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Popular Topics in The Arts
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Topics In the News
 
Teen Suicide Sparks Criminal Investigation
Posted by: Claude J. Summers on 09/22/11
Last updated on: 09/23/11
 
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Jamey Rodemeyer.

On September 22, 2011, police in Amherst, New York announced that they have launched an investigation into whether school bullies can be charged with harassment or hate crimes related to the suicide of high school freshman Jamey Rodemeyer, who was found dead on September 18, 2011, after years of complaints by him that he was bullied in school and online mainly because of his sexual orientation.

According to BuffaloNews.com, Amherst Police Chief John C. Askey said that members of the public, including those from the school community have reached out to police with information that Rodemeyer had been subjected to what would amount to criminal harassment.

"We've heard that there were some specific students, an identifiable group of students, that had specifically targeted Jamey, or had been picking on him for a period of time," Askey said.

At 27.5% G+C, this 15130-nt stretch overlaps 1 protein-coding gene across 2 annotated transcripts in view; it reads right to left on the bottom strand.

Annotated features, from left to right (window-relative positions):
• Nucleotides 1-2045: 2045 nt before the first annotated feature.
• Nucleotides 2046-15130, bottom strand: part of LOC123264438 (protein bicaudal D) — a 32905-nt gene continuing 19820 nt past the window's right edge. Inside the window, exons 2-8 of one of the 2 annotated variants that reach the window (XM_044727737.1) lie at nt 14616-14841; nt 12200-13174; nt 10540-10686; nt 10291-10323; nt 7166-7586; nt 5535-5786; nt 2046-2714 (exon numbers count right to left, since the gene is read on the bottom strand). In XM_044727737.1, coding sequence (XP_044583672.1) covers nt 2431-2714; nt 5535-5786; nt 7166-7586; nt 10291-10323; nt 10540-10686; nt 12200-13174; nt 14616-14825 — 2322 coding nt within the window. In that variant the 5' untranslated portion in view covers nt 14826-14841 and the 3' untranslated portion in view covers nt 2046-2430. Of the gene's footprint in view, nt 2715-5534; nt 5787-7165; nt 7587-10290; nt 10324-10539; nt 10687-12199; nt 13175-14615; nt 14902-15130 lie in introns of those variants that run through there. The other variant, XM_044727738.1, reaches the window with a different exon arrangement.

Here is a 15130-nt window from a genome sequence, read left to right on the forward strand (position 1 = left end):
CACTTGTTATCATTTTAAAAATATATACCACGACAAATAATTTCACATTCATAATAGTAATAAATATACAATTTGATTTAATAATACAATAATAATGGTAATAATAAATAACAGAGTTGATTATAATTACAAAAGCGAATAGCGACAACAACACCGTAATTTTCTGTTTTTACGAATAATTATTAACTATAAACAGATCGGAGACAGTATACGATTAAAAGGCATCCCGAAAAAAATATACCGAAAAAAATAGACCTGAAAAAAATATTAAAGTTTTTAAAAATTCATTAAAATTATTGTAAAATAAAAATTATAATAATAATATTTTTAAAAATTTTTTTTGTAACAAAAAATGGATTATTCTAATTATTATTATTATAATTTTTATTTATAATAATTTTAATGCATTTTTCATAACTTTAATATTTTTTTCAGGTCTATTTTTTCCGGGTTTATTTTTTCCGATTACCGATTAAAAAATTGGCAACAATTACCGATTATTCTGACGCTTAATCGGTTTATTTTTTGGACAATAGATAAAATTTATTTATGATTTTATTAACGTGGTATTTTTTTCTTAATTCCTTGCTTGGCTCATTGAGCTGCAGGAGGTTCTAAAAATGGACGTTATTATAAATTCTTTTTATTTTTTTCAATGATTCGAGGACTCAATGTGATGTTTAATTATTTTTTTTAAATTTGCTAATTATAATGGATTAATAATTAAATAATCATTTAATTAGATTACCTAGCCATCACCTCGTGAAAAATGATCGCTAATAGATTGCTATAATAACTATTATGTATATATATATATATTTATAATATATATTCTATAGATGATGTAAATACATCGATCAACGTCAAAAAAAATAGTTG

"We're looking into it to see if he was the victim of any crimes, and that's the bottom line," the chief said.

Ironically, Rodemeyer, who had complained for years of being bullied, posted a YouTube video in the "It Gets Better" channel reassuring others that "It gets better, I promise."

In the video, he mentioned that he found comfort and inspiration in the music of Lady Gaga, who on Wednesday tweeted to her 13.7 million Twitter followers, "I am meeting with our President. I will not stop fighting. This must end. Our generation has the power to end it."

Dan Savage, founder of the "It Gets Better" project, responded to news of Rodemeyer's suicide by issuing the following statement: "The point of the 'It Gets Better' project is to give kids like Jamey Rodemeyer hope for their futures. But sometimes hope isn't enough. Sometimes the damage done by hate and by haters is simply too great. Sometimes the future seems too remote. And those are the times our hearts break."

Anderson Cooper has featured the story on two segments of CNN's AC360. In one segment, Cooper explores the wider issue of bullying.

Rodemeyer's parents appeared on CNN's AC360 show Wednesday night, telling Anderson Cooper of their son's history of being bullied, adding that "He had the biggest heart in that little body."

 
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